Tell us what you really think, Hilary Mantel: the acclaimed British novelist criticized Kate Middleton as a bland “jointed doll on which certain rags are hung” whose sole purpose is to give birth during a lecture at the British Museum earlier this month.
In her speech, titled “Royal Bodies,” the writer of the 2012 Man Booker Prize-winning Bring Up the Bodies started by saying she had been asked to pick a celebrity, and choose a book to give to said celebrity, during a recent interview. Although she didn’t care for the journalist’s question, she played along, selecting for Kate Middleton the 2006 book Queen of Fashion: What Marie Antoinette Wore to the Revolution by Caroline Weber.
The first part of the title rings very true. Kate has been on dozens of best dressed lists and everything she wears is instantly coveted. The second part of the book title, however, is where the insults start to come and reveal the pairing as critical rather than flattering.
“It’s not that I think we’re heading for a revolution. It’s rather that I saw Kate becoming a jointed doll on which certain rags are hung,” said Mantel. “In those days she was a shop-window mannequin, with no personality of her own, entirely defined by what she wore. These days she is a mother-to-be, and draped in another set of threadbare attributions. Once she gets over being sick, the press will find that she is radiant. They will find that this young woman’s life until now was nothing, her only point and purpose being to give birth.”
The author compared the Duchess of Cambridge with the famous French queen as well as Princess Diana: she called Marie Antoinette “all body and no soul: no soul, no sense, no sensitivity,” but praised Diana as “capable of transforming herself from galumphing schoolgirl to ice queen, from wraith to Amazon.” Middleton, however, “seems capable of going from perfect bride to perfect mother, with no messy deviation,” she said.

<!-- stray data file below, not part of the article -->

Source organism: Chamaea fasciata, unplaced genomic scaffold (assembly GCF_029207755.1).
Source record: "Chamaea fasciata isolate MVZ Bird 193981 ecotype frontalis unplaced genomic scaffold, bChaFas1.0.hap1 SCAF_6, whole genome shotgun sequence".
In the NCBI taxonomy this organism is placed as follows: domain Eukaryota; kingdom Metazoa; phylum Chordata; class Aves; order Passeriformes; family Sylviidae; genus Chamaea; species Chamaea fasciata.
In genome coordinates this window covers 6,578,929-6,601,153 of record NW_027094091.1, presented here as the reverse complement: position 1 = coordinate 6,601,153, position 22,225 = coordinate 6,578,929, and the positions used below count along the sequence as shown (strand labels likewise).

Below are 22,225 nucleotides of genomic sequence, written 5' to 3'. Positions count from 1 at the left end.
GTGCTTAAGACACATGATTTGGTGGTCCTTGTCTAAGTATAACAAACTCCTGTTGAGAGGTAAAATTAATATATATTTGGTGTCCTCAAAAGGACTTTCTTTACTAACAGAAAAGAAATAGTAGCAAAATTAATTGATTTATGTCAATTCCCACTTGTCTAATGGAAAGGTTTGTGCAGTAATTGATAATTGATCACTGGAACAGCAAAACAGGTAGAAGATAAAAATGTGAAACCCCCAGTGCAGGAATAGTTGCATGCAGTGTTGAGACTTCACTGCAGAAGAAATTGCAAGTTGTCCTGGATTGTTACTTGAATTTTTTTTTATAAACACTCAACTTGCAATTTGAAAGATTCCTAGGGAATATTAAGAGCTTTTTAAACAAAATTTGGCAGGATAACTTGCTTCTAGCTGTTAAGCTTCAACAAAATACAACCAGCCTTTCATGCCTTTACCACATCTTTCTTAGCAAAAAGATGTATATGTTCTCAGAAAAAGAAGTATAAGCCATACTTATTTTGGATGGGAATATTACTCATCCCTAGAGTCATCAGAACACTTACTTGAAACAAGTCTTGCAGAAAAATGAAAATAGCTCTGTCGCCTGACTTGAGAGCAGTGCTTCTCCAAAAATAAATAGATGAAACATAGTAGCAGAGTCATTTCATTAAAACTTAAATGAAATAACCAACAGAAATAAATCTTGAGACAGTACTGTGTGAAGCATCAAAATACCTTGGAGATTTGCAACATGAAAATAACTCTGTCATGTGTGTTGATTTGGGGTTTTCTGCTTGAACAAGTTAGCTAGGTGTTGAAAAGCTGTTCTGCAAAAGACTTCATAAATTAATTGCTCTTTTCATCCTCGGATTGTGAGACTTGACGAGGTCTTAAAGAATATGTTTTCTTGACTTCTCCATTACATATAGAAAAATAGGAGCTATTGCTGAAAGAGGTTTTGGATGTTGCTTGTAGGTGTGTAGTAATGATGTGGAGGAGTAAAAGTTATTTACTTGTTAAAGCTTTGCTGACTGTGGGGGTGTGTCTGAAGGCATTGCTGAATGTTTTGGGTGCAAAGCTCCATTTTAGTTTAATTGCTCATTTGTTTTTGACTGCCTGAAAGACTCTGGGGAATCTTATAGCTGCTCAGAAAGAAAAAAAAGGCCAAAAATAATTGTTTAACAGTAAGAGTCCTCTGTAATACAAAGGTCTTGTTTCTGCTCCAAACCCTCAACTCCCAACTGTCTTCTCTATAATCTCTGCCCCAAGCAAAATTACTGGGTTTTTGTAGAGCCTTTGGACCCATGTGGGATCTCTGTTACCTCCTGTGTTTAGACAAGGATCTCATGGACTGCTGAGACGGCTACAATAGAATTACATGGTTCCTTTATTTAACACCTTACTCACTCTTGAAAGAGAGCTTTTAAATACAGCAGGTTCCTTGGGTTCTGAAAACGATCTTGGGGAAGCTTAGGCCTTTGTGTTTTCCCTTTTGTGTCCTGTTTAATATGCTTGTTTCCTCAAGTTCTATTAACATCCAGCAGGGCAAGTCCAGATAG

“Kate seems to have been selected for her role of princess because she was irreproachable: as painfully thin as anyone could wish, without quirks, without oddities, without the risk of the emergence of character,” Mantel observed. “She appears precision-made, machine-made, so different from Diana whose human awkwardness and emotional incontinence showed in her every gesture.”
A double Book Prize winner, Mantel’s work includes the successful Wolf Hall and Bring up the Bodies, which follows the rise and fall of Thomas Cromwell. According to the U.K.’s Mirror, a Mantel responded that her speech was “remarkably sympathetic,” and meant to highlight the institution of royalty and how the royal women have become victims.
British Prime Minister David Cameron came to Middleton’s defense Tuesday, saying, “What I’ve seen of Princess Kate at public events, at the Olympics and elsewhere is this is someone who’s bright, who’s engaging, who’s a fantastic ambassador for Britain. We should be proud of that, rather than makes these misguided remarks.”